I guess we’re sliding a bit off topic from the blog post question…

  3. Magic word: “choose”. “Now, this is all information we choose to put out there.”. Thus ends the similarity between spying and the information you voluntarily put up about yourself.

  4. I agree with the other comments.

    We don’t need to worry. Unless some company like Google starts to twitch the idea of “good”, or suddenly we are being forced to make public what are we doing right now.

    Maybe we are heading to a more positive 1984. One in which we can choose what information to make public, but when it’s usually the case that that the more information you share, the better it would be for your own sake.

  5. I would happily relinquish most of my privacy in exchange for absolute global transparency. I wouldn’t mind that the head of state as well as anybody else who cared knew where I was at all times, what I’d purchased, etc. as long as I could access the same information about them with equal ease.

    When Corel introduced videocameras into the workplace years ago, they allowed employees to turn them off whenever they wished but encouraged them to use the devices to facilitate communication. The CEO left his on virtually all the time to set an example. The strategy worked well and employees quickly grew comfortable with the idea of being on camera most off the time.

    Technology is much more likely to be adopted if it is presented as a tool that can improve people’s lives if they choose to use it than if it is thrust upon them. Show me how I can benefit from having everything I do automatically recorded and I’ll sign up enthusiastically; foist pervasive surveillance upon me because you suspect I’m a bad guy and I’ll find ways to circumvent it.

  6. There’s an inherent risk in revealing your personal information publicly; be it photos of your family, your location, schools you went to, your employer…etc. But I believe that the risk is miniscure compare to the benefits. In my case it allows my family on the opposite side of the planet to see movies and photos of my children and communicate with them in ways impossible ten years ago. And to be brutally honest, no one in my family is important enough to be weary of revealing what we look like on the internet or what trips we took last year.

    Of course I may be sorry if someday I decide to run for office and someone digs up an old anti-war rant on my website…

  7. This may sound harsh, but I’d say: get back to reality. _You_ might be using blogs, Flickr, Twitter and whatever else, and so _you_ might see no problem with publishing all your personal information. But remember that very many people do not use all these things, and are not comfortable with publishing their information.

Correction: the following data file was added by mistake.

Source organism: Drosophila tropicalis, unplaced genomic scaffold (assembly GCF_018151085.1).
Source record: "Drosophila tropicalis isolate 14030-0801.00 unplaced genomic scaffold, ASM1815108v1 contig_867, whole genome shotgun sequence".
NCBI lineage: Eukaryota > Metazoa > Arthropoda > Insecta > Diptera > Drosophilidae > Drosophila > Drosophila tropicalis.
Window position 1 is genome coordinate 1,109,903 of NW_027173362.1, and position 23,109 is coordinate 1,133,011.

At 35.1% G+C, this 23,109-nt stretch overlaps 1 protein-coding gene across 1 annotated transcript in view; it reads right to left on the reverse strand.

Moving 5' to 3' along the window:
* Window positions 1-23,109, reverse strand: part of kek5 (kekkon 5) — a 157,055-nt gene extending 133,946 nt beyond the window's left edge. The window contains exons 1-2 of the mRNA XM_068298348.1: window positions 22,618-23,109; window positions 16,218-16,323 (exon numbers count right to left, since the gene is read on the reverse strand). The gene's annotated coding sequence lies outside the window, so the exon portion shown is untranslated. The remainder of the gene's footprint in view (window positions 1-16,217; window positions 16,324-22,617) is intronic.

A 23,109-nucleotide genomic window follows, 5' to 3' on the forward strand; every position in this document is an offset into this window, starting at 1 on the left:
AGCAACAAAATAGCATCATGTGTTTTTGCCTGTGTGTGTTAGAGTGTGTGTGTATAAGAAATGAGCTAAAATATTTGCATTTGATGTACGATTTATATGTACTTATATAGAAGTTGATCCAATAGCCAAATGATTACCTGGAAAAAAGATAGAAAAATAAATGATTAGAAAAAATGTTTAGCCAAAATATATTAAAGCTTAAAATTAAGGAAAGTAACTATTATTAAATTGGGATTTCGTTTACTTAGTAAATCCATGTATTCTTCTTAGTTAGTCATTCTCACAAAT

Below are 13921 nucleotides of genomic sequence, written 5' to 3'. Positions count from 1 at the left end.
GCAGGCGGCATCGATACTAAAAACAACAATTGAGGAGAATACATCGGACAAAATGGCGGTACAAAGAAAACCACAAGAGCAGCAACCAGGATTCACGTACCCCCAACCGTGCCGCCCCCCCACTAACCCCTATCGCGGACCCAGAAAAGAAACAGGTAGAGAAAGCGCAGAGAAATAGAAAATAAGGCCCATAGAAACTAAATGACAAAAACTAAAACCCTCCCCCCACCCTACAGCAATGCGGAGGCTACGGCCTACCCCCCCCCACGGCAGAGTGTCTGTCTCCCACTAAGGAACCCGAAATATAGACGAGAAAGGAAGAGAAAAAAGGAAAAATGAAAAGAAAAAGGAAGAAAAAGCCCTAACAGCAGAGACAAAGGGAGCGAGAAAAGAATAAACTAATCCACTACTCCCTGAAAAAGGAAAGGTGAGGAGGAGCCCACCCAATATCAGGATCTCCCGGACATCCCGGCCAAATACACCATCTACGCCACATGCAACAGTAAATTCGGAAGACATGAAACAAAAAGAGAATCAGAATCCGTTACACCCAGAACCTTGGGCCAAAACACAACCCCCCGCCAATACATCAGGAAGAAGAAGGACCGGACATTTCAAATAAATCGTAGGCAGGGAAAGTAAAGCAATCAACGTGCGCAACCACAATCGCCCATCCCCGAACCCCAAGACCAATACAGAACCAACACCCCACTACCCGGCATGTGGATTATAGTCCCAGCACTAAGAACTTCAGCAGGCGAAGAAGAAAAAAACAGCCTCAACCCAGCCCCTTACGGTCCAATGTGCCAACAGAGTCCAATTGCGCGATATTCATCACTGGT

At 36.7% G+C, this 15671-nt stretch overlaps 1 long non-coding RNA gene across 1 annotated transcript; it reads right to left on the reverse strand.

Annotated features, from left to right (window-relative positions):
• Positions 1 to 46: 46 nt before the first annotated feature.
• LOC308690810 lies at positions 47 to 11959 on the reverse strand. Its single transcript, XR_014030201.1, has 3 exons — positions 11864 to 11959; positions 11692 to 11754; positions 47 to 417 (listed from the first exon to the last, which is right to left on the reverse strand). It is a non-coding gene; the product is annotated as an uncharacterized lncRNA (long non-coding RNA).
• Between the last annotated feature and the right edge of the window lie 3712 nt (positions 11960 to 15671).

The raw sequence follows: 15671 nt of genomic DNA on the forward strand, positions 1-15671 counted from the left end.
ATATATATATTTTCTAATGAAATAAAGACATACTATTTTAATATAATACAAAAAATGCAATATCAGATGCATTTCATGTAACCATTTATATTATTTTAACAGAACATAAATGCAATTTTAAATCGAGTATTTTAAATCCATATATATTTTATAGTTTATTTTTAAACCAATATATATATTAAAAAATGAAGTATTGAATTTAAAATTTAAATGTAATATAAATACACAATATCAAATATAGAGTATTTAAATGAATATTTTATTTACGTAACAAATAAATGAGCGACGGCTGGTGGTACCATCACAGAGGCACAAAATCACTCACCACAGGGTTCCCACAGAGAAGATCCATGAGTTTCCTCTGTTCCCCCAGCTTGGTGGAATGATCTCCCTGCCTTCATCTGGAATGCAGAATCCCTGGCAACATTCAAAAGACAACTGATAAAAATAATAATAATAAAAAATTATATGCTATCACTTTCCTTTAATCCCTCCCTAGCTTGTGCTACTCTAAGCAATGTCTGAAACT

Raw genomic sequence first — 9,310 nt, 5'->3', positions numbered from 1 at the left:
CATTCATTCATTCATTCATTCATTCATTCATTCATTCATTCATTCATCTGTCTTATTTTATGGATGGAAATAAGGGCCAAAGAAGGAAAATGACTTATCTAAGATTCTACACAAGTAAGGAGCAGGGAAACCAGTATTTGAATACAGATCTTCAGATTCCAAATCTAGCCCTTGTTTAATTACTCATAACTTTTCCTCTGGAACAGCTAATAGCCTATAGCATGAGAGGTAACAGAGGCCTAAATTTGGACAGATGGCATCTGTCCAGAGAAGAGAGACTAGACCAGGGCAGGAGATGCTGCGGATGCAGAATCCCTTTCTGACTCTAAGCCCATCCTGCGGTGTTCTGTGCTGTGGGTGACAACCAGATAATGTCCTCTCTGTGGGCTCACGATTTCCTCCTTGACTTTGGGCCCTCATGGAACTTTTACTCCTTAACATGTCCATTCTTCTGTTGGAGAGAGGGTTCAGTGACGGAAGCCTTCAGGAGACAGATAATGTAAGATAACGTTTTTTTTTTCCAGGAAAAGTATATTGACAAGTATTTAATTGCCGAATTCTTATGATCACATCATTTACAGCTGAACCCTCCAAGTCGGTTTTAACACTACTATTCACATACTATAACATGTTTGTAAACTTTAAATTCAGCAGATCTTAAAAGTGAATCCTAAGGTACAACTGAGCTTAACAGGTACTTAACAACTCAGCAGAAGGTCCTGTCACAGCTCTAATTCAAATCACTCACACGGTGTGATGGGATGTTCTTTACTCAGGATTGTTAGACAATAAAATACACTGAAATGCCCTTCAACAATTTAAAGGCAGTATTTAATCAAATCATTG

Not sure how many people are “online” where you live, but IIRC here (in Germany) around 50% of the households have Internet access – or put the other way: around 50% of the households are _not_ on the net, and those people don’t participate in all these things you do. And yet Big Brother is forced on them (in Mainz central station government is experimenting with face recognition; the data collected by the newly-built road charging system (Toll Collect) will be used for identifying cars, despite promises beforehand that this would not happen; databases from all places are in the process of being connected, to allow data-mining by government).

    Btw. “Blog posts about the recent developments in your life or in that of someone close to you. [and so on]”: There’s a subtle assumption that I, the reader, _do_ write blogs, use Flickr and Twitter and all that. In fact it is _you_, chipx86, who uses these things… And I guess with this you are in a very tiny group of people who post themselves on the net. Please don’t forget the other 99.9 % of the people 🙂

  8. Oliver: Thanks for your comments.

    This blog entry was my observations about the people who do use all these things and share very publicly. I didn’t make an assumption that everybody is okay with it, given that I asked what people think about all this.

    This is reality for a lot of people these days. Not everyone, but you can’t deny it’s becoming increasingly common on the net. That doesn’t mean it’s the majority either. However, this is an interesting development in many societies that exists because of the Internet. More people are sharing parts of their lives for the world to see. I’m curious as to whether this has affected those people’s ideas of the concept of big brother and privacy.

    As for how many people are online where I live, I live in the Silicon Valley area in the US, and most people here have Internet access. A lot of my typical readers are people who do these things. This is reality where I live.